Four Themes in the Courage Pillar:


1. Unilateral Value

2. Speaking from the Heart

3. Asking for What You Want

4. Forgiving Yourself and Others

Topics covered in this pillar:


  • Seeing real threats in relationships, but not over-estimating them.
  • Why the stance of non-harming others and oneself is so valuable.
  • Becoming more aware of anger in all its forms, including exasperation, annoyance, irritability, fault-finding, touchiness, feeling aggrieved, getting critical, feeling affronted, and resentment.
  • Recognizing the costs of anger for yourself and for others. Personal assessment of ways you feel and express anger.
  • Seeing the difference between being strong, firm, direct, even fiery – but not angry. Grounding yourself increasingly in the sweet spot of being both assertive and kind: strength with heart.
  • Recognizing the intentions you attribute to others. Seeing the actions of others as the result of countless causes, most of which have nothing to do with you. When it is appropriate to see life in a more impersonal way, and not take the actions of others so personally.
  • The power of unilateral virtue. Why it’s good to live by your own code even when others don’t. How to take maximum reasonable personal responsibility for addressing the wants, upsets, or grievances of others.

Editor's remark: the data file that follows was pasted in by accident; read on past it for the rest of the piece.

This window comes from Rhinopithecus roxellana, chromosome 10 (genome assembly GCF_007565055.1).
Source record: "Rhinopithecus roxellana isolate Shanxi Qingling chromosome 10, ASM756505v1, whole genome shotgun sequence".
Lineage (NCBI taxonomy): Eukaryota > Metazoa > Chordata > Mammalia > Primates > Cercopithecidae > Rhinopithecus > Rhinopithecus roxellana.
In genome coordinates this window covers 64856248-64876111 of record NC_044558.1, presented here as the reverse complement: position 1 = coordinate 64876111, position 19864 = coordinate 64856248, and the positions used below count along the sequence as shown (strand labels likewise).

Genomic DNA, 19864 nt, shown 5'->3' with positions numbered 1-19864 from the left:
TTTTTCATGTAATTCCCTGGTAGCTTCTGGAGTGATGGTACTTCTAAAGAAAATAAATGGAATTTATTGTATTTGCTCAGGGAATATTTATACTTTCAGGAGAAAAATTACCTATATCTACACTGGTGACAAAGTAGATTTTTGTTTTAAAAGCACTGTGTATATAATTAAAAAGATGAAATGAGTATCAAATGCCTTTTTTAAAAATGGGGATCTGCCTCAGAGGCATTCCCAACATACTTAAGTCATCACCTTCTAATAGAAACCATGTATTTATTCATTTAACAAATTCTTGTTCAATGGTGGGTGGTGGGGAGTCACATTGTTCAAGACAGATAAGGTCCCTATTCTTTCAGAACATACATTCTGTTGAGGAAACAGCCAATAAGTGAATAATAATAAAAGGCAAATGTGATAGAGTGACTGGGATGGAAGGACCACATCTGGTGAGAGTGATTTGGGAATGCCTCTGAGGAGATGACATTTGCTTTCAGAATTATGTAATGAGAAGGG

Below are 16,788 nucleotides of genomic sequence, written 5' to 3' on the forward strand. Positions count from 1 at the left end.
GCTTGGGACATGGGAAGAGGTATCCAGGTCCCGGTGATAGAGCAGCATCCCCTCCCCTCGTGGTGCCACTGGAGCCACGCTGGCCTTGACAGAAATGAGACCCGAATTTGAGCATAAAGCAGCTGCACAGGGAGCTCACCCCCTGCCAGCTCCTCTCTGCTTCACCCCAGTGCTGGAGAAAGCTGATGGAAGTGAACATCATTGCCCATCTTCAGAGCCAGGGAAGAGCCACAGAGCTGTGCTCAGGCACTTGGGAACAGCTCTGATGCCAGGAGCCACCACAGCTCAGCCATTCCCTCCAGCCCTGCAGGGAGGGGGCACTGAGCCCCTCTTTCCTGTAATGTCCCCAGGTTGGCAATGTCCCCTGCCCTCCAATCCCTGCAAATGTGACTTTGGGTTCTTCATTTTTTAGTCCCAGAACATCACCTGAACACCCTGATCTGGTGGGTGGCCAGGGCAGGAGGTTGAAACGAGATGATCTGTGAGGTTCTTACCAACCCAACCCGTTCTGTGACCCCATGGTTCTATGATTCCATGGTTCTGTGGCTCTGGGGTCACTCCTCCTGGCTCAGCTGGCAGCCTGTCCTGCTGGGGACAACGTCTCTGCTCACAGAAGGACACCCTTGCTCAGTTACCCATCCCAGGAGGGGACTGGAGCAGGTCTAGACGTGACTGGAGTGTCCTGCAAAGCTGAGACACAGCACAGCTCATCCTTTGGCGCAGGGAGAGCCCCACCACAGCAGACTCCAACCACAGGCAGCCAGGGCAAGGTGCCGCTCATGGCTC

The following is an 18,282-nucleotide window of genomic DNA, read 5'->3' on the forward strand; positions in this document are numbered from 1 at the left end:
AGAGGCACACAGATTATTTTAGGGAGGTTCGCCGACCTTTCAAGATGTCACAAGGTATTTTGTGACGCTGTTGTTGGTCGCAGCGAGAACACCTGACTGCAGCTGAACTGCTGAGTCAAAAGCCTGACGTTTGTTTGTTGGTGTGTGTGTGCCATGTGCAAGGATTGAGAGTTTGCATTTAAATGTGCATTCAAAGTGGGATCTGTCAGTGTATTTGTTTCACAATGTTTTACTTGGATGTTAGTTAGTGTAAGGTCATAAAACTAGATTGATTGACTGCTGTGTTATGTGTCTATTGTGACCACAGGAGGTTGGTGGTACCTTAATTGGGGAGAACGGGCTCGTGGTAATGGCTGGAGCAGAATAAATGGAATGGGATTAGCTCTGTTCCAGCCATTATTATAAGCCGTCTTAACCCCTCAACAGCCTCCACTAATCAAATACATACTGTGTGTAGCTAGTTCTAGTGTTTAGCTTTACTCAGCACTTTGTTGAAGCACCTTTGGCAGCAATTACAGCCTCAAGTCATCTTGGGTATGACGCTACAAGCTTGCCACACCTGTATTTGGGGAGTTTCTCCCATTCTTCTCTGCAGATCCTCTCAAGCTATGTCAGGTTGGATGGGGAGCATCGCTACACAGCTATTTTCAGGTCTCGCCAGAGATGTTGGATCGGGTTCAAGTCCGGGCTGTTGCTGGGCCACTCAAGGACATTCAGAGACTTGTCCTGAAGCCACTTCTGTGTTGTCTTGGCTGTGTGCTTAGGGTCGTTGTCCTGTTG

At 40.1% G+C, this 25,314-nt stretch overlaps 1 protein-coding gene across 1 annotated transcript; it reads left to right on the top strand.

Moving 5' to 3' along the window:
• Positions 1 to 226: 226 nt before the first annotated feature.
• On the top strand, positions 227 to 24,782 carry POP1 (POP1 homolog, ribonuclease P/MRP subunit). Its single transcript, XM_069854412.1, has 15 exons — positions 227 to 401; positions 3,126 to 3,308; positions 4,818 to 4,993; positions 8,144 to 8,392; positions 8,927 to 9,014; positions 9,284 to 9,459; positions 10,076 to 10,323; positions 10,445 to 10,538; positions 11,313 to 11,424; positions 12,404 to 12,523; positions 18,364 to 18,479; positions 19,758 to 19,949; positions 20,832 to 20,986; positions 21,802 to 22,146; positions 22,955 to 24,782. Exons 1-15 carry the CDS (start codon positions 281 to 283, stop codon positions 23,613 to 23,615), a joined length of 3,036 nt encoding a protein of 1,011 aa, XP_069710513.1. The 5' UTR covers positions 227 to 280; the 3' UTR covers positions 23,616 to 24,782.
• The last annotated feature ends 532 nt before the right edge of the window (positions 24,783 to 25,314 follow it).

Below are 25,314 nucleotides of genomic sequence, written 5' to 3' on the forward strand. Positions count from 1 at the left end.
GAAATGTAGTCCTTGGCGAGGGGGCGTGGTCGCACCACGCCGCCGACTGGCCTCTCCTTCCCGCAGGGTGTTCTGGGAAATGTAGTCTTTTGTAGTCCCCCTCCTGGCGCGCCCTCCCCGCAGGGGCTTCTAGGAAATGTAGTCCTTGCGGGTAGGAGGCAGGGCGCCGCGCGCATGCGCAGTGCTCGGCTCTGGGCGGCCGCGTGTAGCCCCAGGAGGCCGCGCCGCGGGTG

• Strengthening interpersonal communication skills. What constitutes “wise speech.” The methods of “nonviolent communication.” Working with common gender differences in communicating and interacting.
  • How to create a framework of mutual understanding, mutual agreement, in important relationships. Developing a sense of healthy entitlement to have others keep their agreements with you. How to talk about and mend broken agreements.
  • How to draw on the skills, strengths, and inner allies developed in FWB to support your fuller self-expression. Identifying and as appropriate, delivering your undelivered communications.
  • Unilaterally taking care of your own needs in relationships. How to establish a true basis for trust. How to shrink relationships to a size that is safe and supported by its underlying true basis.
  • Becoming comfortable with acknowledging faults, or seeing ways you could be more skillful in relationships. How to make amends, repair upsets, and make corrections from now on. Moving on after you have done what you can.
  • How to forgive others. How to forgive yourself.
  • Engaging life, including its challenges, on the basis of an increasingly unconditional internal sense of peace.

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Daniel Ellenberg
Katherine Woodward Thomas